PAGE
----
Martin believes that the extent of the loss of the world’s wildlife is not being fully examined in high profile natural history programmes. Instead, he feels, we are shown wonderful jungles and wild areas which are in reality small patches of reserve, in rapidly diminishing areas. Unless we know the truth, he says: “People won’t put any genuine effort into changing things.”

That said: “People don’t want to be banged on the head and told ‘this is awful’ all the time.”

But hanging out with Sam, watching children’s TV and its coverage of plastics pollution and other environmental issues, has been an eye opener he says.

“I watch CBeebies and they have very imaginative commissioners there, dealing with tough subjects – I was staggered by it. It’s very finger-on-the-pulse. This is the group of people we need to hit, and they are doing it in very imaginative ways.”

Do what you can, he urges; every bit helps, whether that’s putting up bird feeders or digging a pond.

He’s travelled the world in search of wildlife, but: “I am seriously obsessed with Somerset. I can see Glastonbury Tor in the distance from my garden.”

“It feels incredibly ancient to me,” he says, describing why he loves the county so much. Recalling filming programmes on prehistoric man down on the Levels, he reflects with a sense of awe on the atmosphere of the area, the Sweet Track Neolithic pathway at Westhay and “these wonderful submerged woods”.

“On top of that Somerset has amazing natural history – the starling murmurations – I still put them up there as some the greatest spectacles. And the sound of it, which you rarely experience on telly. Even from my house, when groups of them are heading back you hear this extraordinary ‘whoosh’ sound.”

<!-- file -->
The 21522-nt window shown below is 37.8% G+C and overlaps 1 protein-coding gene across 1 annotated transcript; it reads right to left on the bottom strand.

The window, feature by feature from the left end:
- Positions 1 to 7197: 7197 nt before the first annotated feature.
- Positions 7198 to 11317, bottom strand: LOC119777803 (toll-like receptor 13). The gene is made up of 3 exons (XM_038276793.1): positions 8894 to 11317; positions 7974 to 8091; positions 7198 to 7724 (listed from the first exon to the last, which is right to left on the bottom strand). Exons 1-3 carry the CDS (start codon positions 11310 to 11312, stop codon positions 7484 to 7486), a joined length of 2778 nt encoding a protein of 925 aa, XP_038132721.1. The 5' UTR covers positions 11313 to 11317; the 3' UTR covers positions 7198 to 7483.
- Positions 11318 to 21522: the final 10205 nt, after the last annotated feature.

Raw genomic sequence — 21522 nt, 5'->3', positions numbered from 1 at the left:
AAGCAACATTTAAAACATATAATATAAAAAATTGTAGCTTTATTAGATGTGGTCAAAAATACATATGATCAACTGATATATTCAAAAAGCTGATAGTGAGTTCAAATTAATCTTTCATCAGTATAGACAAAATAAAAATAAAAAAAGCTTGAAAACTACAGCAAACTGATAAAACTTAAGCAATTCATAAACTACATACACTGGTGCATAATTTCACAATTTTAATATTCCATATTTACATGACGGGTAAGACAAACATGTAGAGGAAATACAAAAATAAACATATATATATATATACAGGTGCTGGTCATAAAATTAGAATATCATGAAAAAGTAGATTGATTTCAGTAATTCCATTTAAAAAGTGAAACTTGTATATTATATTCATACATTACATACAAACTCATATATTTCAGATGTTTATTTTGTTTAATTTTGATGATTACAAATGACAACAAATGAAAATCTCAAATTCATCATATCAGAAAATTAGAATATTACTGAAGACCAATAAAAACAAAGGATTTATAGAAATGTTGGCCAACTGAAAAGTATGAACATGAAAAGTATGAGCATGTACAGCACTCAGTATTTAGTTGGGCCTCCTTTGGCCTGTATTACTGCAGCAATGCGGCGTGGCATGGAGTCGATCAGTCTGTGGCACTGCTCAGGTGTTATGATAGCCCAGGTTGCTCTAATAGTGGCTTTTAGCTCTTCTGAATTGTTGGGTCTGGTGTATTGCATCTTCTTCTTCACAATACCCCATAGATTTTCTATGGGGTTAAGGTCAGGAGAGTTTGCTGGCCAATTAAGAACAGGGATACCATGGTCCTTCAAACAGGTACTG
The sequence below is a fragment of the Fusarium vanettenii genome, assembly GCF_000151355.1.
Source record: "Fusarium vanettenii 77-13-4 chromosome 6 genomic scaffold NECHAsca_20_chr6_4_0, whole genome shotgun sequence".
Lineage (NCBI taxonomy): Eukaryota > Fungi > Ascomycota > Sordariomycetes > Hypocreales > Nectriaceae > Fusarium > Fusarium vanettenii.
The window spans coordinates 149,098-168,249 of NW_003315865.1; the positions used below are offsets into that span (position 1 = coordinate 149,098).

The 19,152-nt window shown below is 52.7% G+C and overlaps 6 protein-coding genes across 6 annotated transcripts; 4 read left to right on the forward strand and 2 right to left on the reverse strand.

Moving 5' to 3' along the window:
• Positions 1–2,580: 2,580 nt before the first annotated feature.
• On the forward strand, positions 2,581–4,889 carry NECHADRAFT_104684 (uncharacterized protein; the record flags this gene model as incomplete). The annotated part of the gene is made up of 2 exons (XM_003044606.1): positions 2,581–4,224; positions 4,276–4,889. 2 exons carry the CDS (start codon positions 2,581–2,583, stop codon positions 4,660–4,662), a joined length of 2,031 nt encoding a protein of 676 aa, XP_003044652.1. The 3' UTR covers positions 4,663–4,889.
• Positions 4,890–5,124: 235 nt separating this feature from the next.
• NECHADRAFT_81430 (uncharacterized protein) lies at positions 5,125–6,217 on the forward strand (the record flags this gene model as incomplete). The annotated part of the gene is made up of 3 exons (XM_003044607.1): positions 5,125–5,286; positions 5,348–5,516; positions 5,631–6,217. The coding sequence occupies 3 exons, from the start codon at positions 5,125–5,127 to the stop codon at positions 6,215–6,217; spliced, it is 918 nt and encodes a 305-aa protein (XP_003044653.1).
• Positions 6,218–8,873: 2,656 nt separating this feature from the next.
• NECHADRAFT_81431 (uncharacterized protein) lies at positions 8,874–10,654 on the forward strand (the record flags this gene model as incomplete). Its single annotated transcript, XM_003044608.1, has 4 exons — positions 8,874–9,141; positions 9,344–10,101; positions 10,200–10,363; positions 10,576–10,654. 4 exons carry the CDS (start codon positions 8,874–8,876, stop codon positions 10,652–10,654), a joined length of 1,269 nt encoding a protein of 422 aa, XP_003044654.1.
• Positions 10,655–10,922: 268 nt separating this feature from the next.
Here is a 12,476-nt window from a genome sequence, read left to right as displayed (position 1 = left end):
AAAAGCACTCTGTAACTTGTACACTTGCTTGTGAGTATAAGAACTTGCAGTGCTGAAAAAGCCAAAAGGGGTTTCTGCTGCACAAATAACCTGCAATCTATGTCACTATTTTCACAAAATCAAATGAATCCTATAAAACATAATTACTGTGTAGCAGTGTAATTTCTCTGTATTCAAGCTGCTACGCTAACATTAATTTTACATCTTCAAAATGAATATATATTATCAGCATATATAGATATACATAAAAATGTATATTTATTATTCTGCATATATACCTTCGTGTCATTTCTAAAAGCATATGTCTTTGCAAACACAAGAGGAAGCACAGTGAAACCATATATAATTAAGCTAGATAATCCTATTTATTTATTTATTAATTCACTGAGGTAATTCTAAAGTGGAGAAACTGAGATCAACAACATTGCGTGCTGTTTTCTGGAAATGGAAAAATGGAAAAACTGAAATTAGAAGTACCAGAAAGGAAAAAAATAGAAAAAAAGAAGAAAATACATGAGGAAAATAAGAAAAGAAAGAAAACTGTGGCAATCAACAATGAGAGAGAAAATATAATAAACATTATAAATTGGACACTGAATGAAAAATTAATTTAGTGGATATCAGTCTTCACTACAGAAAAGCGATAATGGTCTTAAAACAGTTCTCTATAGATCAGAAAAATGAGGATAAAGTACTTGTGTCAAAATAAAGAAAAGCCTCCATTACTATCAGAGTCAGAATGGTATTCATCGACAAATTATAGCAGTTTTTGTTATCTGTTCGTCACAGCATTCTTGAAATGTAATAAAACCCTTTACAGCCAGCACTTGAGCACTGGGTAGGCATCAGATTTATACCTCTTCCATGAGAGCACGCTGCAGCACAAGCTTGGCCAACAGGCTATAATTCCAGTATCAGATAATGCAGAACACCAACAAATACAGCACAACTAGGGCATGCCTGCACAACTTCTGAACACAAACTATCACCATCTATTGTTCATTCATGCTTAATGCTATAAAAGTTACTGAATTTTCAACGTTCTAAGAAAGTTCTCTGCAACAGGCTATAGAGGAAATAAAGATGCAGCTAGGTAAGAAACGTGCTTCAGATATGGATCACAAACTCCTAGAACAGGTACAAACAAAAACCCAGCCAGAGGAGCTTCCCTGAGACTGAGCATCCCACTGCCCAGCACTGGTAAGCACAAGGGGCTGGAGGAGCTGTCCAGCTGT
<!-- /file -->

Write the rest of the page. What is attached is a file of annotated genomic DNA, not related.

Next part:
Martin is a patron of Secret World Wildlife Rescue Centre at East Huntspill.

“I am so impressed with Secret World, particularly as they are non-selective.” He admires founder Pauline Kidner’s ethos that they will treat anything, but remain hard-headed about using euthanasia if necessary.

“It must be so difficult for them. They care massively and to have that hard-headed attitude means you care even more.”

Sam is on the move and it’s time for a biscuit. Martin is once more on dad duty – but it won’t be long before he’s back at the end of the garden, watching out for those starlings.

Martin’s favourite Somerset wildlife moments:

1. Seeing an Otter, in a small river; my senses were totally confused, I thought it was a dog swimming out in a pool under the trees, then suddenly I got it – an otter! It dived and despite rushing up and down the riverbank like a madman, I never saw it again.

2. Starlings on the Levels. The starling murmurations are a sight and sound that ranks with any wildlife spectacle I have seen anywhere in the world.

3. Adders at Priddy. I went up to Priddy with a brilliant reptile expert from India. In about 10 minutes he came back to my sons and I with something wriggling under his shirt, it was an adder with gleaming golden eyes. The boys were mesmerized as Rom showed them the adder’s fangs. He then let it go and we watched it flash away.

4. Earwig takes flight. I’m slightly obsessed with earwigs. We have four species. The common earwig never flies, even though it could! But I once discovered a lesser earwig on my finger in the riding stables after my lesson. To my astonishment it flicked out its fantastically complex folded wings and took off. I was hysterically excited, the girls at the riding school thought I had gone bonkers.

5. Woodcock coming in. In the cold half light of these wintery mornings I sometimes sit out with a cuppa and try to see the fantastically elusive woodcock returning to the woods around the house after a night’s foraging. It’s a fantastic thrill to catch a glimpse of one of these birds, some of which come to us in Somerset all the way from Russia.

6. Cheddar bat walk. I once went on a guided bat walk in Cheddar Gorge. It was totally brilliant, we all got given bat detectors and the eerie sound of dozens of horseshoe bats echolocating and socializing as they emerged from the caves sounded like an alien landing!

7. Other memorable spots are kingfishers, Muntjac and roe deer, 32 buzzards over my field and being ‘hunted’ by a peregrine falcon on my bike at Nyland Hill.